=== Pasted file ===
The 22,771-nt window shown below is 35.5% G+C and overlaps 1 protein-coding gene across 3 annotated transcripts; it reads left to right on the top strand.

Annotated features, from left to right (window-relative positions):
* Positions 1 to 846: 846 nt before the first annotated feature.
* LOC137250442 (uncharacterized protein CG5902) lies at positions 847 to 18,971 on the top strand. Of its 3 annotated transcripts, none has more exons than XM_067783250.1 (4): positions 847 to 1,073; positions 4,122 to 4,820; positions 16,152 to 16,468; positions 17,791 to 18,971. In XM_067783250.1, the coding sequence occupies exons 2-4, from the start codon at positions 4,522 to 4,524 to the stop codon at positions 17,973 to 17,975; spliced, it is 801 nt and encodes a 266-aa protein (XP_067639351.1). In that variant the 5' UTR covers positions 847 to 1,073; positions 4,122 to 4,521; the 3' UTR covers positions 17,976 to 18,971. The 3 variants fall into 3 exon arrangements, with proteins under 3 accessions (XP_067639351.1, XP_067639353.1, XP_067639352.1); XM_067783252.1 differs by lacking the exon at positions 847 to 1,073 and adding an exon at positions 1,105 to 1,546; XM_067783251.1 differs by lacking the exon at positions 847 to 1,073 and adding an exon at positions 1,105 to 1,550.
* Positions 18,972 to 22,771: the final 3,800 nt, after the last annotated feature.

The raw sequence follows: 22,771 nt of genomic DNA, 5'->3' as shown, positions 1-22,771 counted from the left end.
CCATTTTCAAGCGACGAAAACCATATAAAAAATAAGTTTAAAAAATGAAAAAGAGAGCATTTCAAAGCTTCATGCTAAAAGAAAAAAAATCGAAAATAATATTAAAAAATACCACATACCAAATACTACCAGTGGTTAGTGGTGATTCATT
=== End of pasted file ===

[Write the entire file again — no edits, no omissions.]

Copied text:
The 22,771-nt window shown below is 35.5% G+C and overlaps 1 protein-coding gene across 3 annotated transcripts; it reads left to right on the top strand.

Annotated features, from left to right (window-relative positions):
* Positions 1 to 846: 846 nt before the first annotated feature.
* LOC137250442 (uncharacterized protein CG5902) lies at positions 847 to 18,971 on the top strand. Of its 3 annotated transcripts, none has more exons than XM_067783250.1 (4): positions 847 to 1,073; positions 4,122 to 4,820; positions 16,152 to 16,468; positions 17,791 to 18,971. In XM_067783250.1, the coding sequence occupies exons 2-4, from the start codon at positions 4,522 to 4,524 to the stop codon at positions 17,973 to 17,975; spliced, it is 801 nt and encodes a 266-aa protein (XP_067639351.1). In that variant the 5' UTR covers positions 847 to 1,073; positions 4,122 to 4,521; the 3' UTR covers positions 17,976 to 18,971. The 3 variants fall into 3 exon arrangements, with proteins under 3 accessions (XP_067639351.1, XP_067639353.1, XP_067639352.1); XM_067783252.1 differs by lacking the exon at positions 847 to 1,073 and adding an exon at positions 1,105 to 1,546; XM_067783251.1 differs by lacking the exon at positions 847 to 1,073 and adding an exon at positions 1,105 to 1,550.
* Positions 18,972 to 22,771: the final 3,800 nt, after the last annotated feature.

The raw sequence follows: 22,771 nt of genomic DNA, 5'->3' as shown, positions 1-22,771 counted from the left end.
CCATTTTCAAGCGACGAAAACCATATAAAAAATAAGTTTAAAAAATGAAAAAGAGAGCATTTCAAAGCTTCATGCTAAAAGAAAAAAAATCGAAAATAATATTAAAAAATACCACATACCAAATACTACCAGTGGTTAGTGGTGATTCATT